Defense attorney Verne Paradie argued in late February that police beat and intimidated Williams at the time of his capture, and that he only confessed to the shooting because he was afraid of additional abuse.
Superior Court Justice Robert Mullen
previously ruled that most of the confession could be admitted as evidence in the trial, despite Paradie’s motion to block it. However, defense attorneys can still try to convince jurors comments Williams made to detectives — particularly those that undermine their case that he didn’t intend to kill Cole — shouldn’t be believed.
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Video of that apparent confession was played on a large screen in court Wednesday afternoon. In it, Williams is seen brought into a white room, his hands cuffed behind his back, wearing no shirt and what appears to be a yellow blanket wrapped around his waist.
Maine State Police Detective Jason Andrews, who was on the witness stand as the video played, offers for Williams to be supplied food, water and clothing. Police then recuff his hands in front of his body and read him his Miranda rights, stopping after every few words to ask if he understands what they mean.
Williams agrees to answer their questions, and goes on to tell detectives he was trying to get into his “stepmom’s house” when Cole arrived and told him he was under arrest.
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“I pulled away from him when he was trying to arrest me,” he says in the video, adding: “I just instinctively grabbed my pistol and pointed at him. I just made that choice.”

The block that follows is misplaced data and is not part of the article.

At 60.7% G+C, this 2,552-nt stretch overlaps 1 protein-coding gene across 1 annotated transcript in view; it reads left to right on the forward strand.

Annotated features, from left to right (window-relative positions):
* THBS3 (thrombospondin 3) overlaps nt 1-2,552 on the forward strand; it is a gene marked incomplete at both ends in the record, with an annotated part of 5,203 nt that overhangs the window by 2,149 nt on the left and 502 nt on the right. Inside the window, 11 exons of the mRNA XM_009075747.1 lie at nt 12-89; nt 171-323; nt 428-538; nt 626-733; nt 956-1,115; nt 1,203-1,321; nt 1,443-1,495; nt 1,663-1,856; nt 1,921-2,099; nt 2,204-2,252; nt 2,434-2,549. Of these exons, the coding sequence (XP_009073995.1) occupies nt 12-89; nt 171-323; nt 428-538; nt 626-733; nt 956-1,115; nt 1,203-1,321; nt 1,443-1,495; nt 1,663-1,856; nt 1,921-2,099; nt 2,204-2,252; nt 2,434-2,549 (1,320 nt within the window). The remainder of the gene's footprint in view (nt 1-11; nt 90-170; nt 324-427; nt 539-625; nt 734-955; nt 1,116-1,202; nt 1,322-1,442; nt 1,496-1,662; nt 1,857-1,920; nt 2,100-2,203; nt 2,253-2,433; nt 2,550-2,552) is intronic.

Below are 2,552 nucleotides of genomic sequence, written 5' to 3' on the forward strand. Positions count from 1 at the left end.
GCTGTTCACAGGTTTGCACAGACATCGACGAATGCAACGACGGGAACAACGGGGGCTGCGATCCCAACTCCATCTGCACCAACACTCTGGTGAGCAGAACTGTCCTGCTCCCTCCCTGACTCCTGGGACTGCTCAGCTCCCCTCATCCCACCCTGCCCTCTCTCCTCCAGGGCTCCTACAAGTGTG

After further questioning, Williams tells the detective, “I pulled my pistol. I got the jump on him. I shot him.”
“Where did you shoot him,” the detective asks.
“I shot him in the head,” he answers.
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In response to additional questions, Williams says that Cole was on the ground, because he’d slipped, when Williams shot him.
The comments Williams makes in the video match up with the prosecution’s timeline of events, which is largely unchallenged by the defense.
After shooting Cole in the early morning hours of April 25, 2018, prosecutors say Williams stole his police truck and went on the run, starting a nearly four-day manhunt.
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Prosecutors on Wednesday called several Maine State Police forensic specialists to testify about aspects of the case. Those witnesses included chemist Alison Gingras, who said she tested Cole’s uniform shirt for blood stains, and DNA expert Jennifer Sabean, who said DNA at least partially matching that of Williams was found on a water bottle collected at the site of the shooting and pistol found at the cabin.
Kimberly James, a scientist from the Maine State Police crime lab, said ballistics tests matched the casings of the bullets that killed Cole and broke a window at the Fairfield cabin to the Ruger that carried Williams’ partial DNA. She also testified that lead concentrated on the right collar of Cole’s uniform shirt “does tell me that the gun was fired in a very close proximity.”
Prosecutors hope to prove that the fatal shot was fired from contact range, where Williams could be “practically certain” it would cause Cole’s death, thus qualifying as “knowing” under Maine law and by extension, murder.
The trial is scheduled to continue Thursday morning at the Cumberland County Courthouse.